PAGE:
# Some questions about Godel's Results

1. Dec 9, 2009

### Asmodeus

I'm in Mathematical Logic course. I just wanted to tie a few loose ends.

In our logic text, ("A Friendly Introduction to Mathematical Logic" -C. Leary) he uses the Henkin axioms to prove Godel's Completeness theorem. I understand the whole proof, except the last part that requires equivalence classes. Can anyone spell this out for me.

Further, can someone explain the self-reference lemma to me? For instance, our text uses v=4. Why is this so? Is it because 4 = 2^2, which is not a godel number?

What is the precise difference between the completeness in the first sense, and (in)completeness in the second sense?

Any explanations or good links would be greatly appreciated.

2. Dec 11, 2009

### JSuarez

"A friendly introduction to ML"? Oh God...

Well, I don't know this text, so I cannot comment on how its author does things, but Henkin-style completness proofs are the pretty much standard these days. But there is one thing: equivalence classes are necessary if you are proving completness for the calculus with equality, and they appear right at the beggining, in the definition of the domain (the canonical, or Herbrand, domain is defined out of the language's closed terms and, if you have equality, them you must group them in equivalence classes, so that equality really behaves like equality, not something weaker), not at the end: the last part is, usually, the proof that there is a maximal consistent set of a particular type.

Is it possible that the author proves completness for the calculus without equality (which doesn't require equivalence classes), and then treats the equality case? And, perhaps, says that the major change in the proofs is precisely in the domains' definition?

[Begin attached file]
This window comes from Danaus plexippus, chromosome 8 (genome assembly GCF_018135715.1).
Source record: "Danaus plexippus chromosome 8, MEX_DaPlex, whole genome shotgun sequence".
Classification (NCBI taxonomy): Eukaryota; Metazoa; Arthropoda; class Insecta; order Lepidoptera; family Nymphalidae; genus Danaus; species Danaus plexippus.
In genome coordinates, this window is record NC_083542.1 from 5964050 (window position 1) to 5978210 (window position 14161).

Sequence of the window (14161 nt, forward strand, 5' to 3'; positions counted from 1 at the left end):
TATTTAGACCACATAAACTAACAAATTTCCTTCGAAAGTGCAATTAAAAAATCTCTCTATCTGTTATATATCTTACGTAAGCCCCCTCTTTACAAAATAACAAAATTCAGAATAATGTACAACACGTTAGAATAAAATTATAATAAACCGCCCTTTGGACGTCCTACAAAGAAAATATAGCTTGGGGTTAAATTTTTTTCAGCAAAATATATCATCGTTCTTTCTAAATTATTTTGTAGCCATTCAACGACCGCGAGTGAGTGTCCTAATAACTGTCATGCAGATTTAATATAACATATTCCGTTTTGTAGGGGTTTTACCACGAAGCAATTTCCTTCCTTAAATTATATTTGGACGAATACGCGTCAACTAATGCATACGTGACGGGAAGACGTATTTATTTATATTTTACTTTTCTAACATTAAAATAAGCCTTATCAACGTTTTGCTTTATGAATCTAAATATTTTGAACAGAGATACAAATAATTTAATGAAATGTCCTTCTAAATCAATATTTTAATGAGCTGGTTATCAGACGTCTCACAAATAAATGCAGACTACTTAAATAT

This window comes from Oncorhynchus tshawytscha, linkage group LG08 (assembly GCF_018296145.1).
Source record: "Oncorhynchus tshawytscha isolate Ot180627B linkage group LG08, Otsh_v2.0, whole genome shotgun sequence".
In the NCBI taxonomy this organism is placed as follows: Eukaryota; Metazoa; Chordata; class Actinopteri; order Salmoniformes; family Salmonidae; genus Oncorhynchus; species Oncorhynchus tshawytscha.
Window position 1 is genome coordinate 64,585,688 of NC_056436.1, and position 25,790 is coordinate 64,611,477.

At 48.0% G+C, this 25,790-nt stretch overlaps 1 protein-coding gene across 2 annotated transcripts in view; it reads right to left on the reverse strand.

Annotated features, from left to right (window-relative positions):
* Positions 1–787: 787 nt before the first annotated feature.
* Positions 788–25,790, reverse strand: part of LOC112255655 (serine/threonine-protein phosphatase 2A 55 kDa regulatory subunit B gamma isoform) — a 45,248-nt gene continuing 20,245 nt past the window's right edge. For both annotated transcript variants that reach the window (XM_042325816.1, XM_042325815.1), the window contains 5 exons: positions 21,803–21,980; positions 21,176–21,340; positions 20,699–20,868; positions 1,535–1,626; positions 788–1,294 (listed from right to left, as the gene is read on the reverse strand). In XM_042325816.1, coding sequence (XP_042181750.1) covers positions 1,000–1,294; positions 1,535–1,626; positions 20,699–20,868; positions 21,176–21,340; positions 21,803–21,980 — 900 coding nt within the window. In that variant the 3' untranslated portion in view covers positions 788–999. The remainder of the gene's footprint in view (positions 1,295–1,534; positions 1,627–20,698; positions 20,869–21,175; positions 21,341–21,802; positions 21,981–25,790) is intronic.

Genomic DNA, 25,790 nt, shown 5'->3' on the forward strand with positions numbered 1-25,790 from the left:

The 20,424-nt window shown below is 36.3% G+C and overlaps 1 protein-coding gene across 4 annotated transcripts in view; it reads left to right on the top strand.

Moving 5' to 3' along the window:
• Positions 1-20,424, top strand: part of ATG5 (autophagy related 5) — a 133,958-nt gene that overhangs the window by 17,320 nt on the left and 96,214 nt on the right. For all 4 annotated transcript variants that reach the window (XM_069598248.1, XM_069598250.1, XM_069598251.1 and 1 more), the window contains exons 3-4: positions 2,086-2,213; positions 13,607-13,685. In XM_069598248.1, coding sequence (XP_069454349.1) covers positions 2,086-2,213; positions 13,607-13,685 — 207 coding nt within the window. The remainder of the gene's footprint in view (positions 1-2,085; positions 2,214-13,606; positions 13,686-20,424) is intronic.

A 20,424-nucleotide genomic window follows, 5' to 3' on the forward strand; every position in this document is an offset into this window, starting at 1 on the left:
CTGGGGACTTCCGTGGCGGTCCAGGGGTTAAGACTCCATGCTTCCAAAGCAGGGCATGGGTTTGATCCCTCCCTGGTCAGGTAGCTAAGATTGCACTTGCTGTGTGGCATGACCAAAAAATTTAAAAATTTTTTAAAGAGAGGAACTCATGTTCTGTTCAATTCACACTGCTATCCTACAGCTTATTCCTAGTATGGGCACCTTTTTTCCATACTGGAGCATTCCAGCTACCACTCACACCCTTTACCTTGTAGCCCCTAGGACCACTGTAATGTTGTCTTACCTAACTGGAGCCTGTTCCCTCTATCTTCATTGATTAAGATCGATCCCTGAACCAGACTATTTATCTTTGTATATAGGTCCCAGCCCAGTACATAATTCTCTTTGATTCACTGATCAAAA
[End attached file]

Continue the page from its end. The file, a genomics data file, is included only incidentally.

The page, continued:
I'll take that the self-reference lemma is the (more usually called) Gödel's Fixed-Point lemma: if you have an arithmetizable (so that you may code any formula) and sufficiently powerful theory (capable of representing the partial recursive functions, for example), then this lemma states that, given a formula A(x), with x free, then tere is a sentence B, with code #B, such that B <->A(#B) is provable.

You need this lemma in the proof of the first incompletness theorem, where you apply it to the A(x) = Prov(x) (or Bew(x)) predicate.

Informally, the lemma states that the sentence B has the property A, iff B is the case.

Are you sure you are asking about the difference between completness and incompletness? This is almost obvious. Or are you asking about incompletness in the first and second senses?

3. Dec 12, 2009

### Asmodeus

I had my mathematical logic exam last night, so I had to figure out all these things myself.

Yes, it was the difference between the two senses of completeness, notice the "in" was in parentheses.

"Is it possible that the author proves completness for the calculus without equality (which doesn't require equivalence classes), and then treats the equality case?"

Exactly the case.